“Win” in Georgia Shows Republicans have Big Problems

Republicans are in big trouble in suburbia, and may face a tough battle to keep control of Congress in 2018. Even though its’ candidate won the June 20 special election for the open House Seat in the Sixth District of Georgia; election results indicate a host of troubles for the GOP in some traditional strongholds.

A little over eight months ago U.S. Representative Dr. Tom Price (R) coasted to victory in the Sixth with 61.7% of the vote on November 8, 2016, Ballotpedia reported. Democrat Rodney Strooksbury picked up just 38.3% of the vote in the same election.

On June 20, 2017, Republican Karen Handel received 51.9% of the vote to Democrat Jon Ossoff’s 48.1%. The problem for Republicans is clear; they lost 9.8%; almost 10%, of their support after just eight months of Trump. What happens in November 2018 after almost a year and a half of the Donald in the White House?

To make matters worse it was a lousy Democratic candidate; an almost unknown Congressional staffer who did not even live in the district, that nearly pulled off this upset. The GOP ended up spending tens of millions of dollars and calling in big guns; like Trump to turn back his challenge. What happens in 2018 if Handel faces a serious Democratic challenge from a decent candidate?

What we can learn from the June 20 Special Elections for Congress

  1. Upscale suburbia is no longer safe territory for Republicans. Trump only carried the Sixth District; which is in the Atlanta suburbs by 1.5%. Ossoff actually won a slight majority in the first runoff on April 18 with 48.1% of the vote.

 

  1. Changing demographics are eating into the Republican base in suburban areas. The Sixth District used to be safe GOP territory; it elected former House Speaker Newt Gingrich for 20 straight years from 1979 to 1999. Today the district is 11.8% Hispanic and 9.3% African American, which partially explains Ossoff’s success.

  1. Republicans are not picking up votes from growing segments of the population including nonwhites, younger women and young professionals. They won on June 20, only by turning out the base; which is older and slowly dying off, Kennesaw State University political science department chair Kerwin Swint told the Huffington Post.

 

  1. The South may no longer be safe territory for Republicans. Another special election for a House Seat in a supposedly “Safe Republican” District; the Fifth in South Carolina; was also surprisingly close. Republican Ralph Norman won the June 20, 2017, vote there by 51.1% to Democrat Archie Parnell’s 47.9%. On November 8, 2016, U.S. Representative Mick Mulvaney (R) won reelection by 59.2% and Democrat Fran Peterson only picked up 38.7% of the vote, Ballotpedia reported. That’s right Democrats were able to increase their percentage of the vote in two Southern districts by over 9%.

  1. A large percentage of Trump supporters are willing to vote Democratic. Trump carried South Carolina’s Fifth District by 18.5% in November, The Huffington Post reported, yet Norman’s margin was 3.2% just eight months later. That indicates Republicans’ problems go much deeper than Trump. A potential pitfall for the GOP is that many Trump supporters might not trust the party establishment or Congressional Republicans. Even ones like Norman that claim to support the “Trump agenda.”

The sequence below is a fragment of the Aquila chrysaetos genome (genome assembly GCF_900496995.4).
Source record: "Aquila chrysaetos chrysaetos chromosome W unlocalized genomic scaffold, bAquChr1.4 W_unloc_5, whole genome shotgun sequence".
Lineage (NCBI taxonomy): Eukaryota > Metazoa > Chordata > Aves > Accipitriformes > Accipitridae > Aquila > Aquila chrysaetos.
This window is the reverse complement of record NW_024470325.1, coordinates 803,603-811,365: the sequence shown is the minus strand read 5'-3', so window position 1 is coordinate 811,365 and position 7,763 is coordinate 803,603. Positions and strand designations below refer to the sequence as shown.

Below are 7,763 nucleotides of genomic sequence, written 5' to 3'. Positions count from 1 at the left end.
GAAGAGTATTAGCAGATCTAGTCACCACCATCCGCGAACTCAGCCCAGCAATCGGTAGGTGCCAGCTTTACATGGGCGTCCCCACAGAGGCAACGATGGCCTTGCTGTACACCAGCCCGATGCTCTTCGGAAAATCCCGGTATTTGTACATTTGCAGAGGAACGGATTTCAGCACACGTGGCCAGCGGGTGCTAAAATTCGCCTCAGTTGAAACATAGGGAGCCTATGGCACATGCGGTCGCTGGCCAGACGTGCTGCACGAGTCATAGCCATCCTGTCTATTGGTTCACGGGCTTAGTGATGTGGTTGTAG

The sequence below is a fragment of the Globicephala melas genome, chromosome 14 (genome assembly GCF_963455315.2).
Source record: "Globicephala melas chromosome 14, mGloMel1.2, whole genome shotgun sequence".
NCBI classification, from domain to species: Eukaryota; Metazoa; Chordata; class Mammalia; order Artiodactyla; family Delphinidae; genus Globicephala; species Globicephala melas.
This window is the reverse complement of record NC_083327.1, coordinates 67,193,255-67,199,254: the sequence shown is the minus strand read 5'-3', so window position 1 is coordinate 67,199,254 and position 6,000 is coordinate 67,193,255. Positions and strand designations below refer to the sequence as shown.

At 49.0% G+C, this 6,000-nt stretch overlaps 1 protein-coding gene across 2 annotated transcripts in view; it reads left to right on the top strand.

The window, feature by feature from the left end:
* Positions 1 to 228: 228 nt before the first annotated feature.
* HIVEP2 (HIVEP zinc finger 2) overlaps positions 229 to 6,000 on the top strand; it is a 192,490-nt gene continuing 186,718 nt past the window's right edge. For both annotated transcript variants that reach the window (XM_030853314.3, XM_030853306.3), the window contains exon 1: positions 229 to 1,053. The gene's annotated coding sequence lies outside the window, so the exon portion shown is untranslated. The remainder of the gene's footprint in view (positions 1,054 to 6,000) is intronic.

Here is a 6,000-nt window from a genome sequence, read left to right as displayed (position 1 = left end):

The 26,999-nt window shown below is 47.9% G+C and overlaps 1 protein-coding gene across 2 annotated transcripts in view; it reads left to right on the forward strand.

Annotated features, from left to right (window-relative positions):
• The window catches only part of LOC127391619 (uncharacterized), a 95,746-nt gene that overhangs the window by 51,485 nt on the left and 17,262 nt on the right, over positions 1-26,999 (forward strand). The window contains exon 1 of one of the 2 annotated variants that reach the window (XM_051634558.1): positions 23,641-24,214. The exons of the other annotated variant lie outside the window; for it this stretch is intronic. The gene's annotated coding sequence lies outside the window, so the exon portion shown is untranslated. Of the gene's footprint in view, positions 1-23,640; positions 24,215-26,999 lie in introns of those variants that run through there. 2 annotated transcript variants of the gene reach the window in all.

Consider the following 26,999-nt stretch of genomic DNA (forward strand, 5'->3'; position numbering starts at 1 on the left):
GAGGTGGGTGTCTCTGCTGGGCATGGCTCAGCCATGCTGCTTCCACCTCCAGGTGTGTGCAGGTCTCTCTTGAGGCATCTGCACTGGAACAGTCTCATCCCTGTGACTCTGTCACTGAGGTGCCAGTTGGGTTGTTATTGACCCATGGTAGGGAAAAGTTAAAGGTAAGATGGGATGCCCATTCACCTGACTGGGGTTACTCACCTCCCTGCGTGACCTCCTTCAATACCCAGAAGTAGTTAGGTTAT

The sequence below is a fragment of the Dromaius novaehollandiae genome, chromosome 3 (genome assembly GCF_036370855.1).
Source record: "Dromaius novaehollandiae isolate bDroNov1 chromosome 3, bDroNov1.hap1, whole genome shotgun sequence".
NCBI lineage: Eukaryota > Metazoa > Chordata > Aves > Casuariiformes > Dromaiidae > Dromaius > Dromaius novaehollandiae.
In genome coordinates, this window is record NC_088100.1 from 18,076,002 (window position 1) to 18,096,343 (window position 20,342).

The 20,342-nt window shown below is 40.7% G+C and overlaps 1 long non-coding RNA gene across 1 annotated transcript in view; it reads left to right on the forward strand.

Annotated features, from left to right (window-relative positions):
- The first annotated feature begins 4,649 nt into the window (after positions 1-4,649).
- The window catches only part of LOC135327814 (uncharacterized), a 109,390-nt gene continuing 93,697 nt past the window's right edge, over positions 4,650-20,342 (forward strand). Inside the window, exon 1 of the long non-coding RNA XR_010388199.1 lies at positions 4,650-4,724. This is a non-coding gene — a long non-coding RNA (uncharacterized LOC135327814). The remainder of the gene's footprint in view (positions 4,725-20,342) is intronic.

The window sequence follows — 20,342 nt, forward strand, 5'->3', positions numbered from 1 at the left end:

1. The cost of Congressional elections is spinning out of control. Republicans and Democrats spent $51.9 million on the Sixth District race in Georgia, making it the most expensive House contest ever. Can either party afford to spend that much on several dozen races in 2018? Will contributors be willing to fund such costly campaigns? Both parties need to rethink their campaign tactics and strategies. A good start would be to consider adopting the cheaper newer methods; like the targeted digital advertising and data-driven marketing, used by Trump and U.S. Senator Bernie Sanders (D-Vermont) in 2016.

  1. Republicans face a tough battle to keep control of the House in 2018. Democrats are doing very well in some of their strongholds including affluent while suburbia, rural areas in the West; special House elections in Kansas and Montana were also surprisingly close, and even parts of the South.

 

  1. Republicans are going to have to find ways to grow their base. The GOP is hanging on in districts like Georgia’s Sixth and South Carolina’s Fifth only because it can mobilize older, white voters; mostly Baby Boomers (52 to 72 year olds) and the Silent Generation (73 to 92 year olds). A large percentage of those people will die off over the next few years, that death-toll might be enough to tip the balance in those districts. The GOP needs to replace those voters and fast.

  1. The Republicans might have to write off parts of the South at some point just as they have written off California. Back in the 1970s, California was a GOP stronghold; producing Ronald Reagan and Richard Nixon. Today it is so blue that Trump barely bothered to campaign there. The Sixth Districts results indicate that process is well under way in Georgia. Georgia; and possibly the Carolinas, might soon follow Colorado and Virginia in making the Red to Blue transition.

 

Republicans should not be celebrating their “wins” in the Sixth District of Georgia; and the Fifth in South Carolina or listening to pundits praising their Pyric Victories. Instead they need to ask what is going wrong, and take steps to correct it – if they don’t want to lose those districts in 2018.